The verse states (in the Greek): “Tē gar chariti este sesōsmenoi dia pisteōs , kai touto ouk ex hymōn ; Theou to dōron ,” which literally can translate to say, “This indeed gratitude souls are rescued by reason of faith , kai this not from out of yourselves ; God this a sacrifice”.

The capitalized word “This” places focus backwards onto “Jesus” [from “Christō Iēsou”], where “indeed” the name of “Jesus” is one earned, so received with true “gratitude” by the soul taking on that name, having received it from a “favor” from God. That name comes upon one’s “being” [root word “eimi” for “este”] as a sign of that one soul having been “rescued” or “saved” from death in a sinful body of flesh. This salvation does not come from simple belief in Jesus Christ, because it can only come from true “faith,” after having proved to God the commitment of marriage. Then after one is Anointed in the name of God’s Holy Spirit, can one then truly say, “Yahweh Saves” ["Jesus"].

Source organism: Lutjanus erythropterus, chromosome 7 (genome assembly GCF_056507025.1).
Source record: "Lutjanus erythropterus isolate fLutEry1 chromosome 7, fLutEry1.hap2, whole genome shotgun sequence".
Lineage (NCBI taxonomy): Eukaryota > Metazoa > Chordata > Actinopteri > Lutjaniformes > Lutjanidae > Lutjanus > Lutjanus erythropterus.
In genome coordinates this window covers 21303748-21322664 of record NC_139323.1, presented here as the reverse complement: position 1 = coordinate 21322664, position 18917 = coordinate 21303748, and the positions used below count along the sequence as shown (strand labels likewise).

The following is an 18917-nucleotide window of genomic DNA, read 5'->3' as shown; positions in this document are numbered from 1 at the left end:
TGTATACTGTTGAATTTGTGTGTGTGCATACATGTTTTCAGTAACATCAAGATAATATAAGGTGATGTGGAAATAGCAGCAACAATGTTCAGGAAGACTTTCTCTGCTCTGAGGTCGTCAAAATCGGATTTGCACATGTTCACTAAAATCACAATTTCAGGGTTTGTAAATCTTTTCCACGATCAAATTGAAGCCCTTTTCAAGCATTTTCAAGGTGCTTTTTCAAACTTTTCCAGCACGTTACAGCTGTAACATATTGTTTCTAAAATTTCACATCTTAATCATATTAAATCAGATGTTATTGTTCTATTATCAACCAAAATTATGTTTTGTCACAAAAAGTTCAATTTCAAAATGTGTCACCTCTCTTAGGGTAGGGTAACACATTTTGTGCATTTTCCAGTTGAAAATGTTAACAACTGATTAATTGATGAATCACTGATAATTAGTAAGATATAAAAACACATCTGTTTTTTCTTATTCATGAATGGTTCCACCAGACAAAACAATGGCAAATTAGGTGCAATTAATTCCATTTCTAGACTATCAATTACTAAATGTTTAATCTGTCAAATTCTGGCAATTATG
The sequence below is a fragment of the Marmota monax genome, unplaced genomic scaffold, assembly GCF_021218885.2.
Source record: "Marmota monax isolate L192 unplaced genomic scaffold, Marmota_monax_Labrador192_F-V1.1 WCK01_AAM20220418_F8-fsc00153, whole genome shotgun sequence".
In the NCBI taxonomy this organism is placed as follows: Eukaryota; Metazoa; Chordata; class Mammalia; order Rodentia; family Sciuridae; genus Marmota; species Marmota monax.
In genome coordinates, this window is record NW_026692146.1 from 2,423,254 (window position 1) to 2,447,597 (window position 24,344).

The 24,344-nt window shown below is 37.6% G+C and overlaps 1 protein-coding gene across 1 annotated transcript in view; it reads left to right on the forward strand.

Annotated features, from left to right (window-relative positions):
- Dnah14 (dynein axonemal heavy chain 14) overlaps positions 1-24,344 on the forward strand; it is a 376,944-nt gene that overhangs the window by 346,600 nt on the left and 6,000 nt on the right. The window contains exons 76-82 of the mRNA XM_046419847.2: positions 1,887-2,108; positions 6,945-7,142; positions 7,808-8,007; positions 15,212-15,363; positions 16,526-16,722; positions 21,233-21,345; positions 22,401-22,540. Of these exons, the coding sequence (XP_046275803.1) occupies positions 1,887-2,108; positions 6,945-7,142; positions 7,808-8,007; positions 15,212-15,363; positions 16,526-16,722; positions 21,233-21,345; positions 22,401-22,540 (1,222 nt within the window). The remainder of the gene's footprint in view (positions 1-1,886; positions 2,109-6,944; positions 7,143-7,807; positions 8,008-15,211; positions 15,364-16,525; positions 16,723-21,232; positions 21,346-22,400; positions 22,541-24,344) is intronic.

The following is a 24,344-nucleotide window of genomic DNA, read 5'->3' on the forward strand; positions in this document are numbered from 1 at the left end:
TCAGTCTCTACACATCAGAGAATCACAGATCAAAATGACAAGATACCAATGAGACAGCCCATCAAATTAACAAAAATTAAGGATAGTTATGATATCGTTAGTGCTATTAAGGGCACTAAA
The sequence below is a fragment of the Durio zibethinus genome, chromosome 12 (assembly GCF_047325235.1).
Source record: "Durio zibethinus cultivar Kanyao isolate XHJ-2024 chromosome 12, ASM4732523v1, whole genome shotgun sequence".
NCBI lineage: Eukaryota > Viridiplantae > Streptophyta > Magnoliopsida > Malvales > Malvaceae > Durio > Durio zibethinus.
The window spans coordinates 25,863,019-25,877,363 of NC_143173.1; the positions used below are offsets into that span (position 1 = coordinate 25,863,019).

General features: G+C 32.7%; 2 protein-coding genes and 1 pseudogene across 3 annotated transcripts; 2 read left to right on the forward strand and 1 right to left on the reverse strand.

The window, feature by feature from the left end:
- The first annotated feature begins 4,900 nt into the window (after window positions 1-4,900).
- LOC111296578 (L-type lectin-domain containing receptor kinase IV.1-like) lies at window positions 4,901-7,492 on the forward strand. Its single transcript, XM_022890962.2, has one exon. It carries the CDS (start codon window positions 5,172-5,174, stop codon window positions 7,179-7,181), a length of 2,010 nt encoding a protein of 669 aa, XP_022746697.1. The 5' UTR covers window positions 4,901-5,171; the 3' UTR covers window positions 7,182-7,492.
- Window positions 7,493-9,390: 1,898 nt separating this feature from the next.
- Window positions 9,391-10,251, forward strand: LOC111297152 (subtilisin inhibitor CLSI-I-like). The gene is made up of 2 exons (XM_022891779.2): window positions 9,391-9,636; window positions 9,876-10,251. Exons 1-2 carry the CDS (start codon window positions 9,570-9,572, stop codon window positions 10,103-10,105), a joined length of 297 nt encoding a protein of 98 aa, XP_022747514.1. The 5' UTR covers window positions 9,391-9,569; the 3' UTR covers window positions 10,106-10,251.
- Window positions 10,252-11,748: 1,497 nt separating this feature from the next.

The Greek word “pistis” is said by Strong’s to mean “faith, faithfulness,” with usage including “faith, belief, trust, confidence; fidelity, faithfulness.” The word is rooted in “peithô,” which means “persuade, be persuaded.” According to HELPS Word-studies, the proper intent of “pistis” is “persuasion (be persuaded, come to trust); faith.” As such, “faith” is said to “always [be] a gift from God, and never something that can be produced by people.”

This makes it different from “belief,” as people can believe in anything, especially if told to believe, without needing personal experience. It is personal experience that “persuades” one to have “faith,” from having come to know something on a deeper level, where trust has developed through the reality of personal experience. Therefore, having heard people say to believe in Jesus Christ is not the same as coming to know God personally through marriage to His Holy Spirit; as only then can one fully comprehend what it means to take on a name that says "Yahweh Will Save” me personally.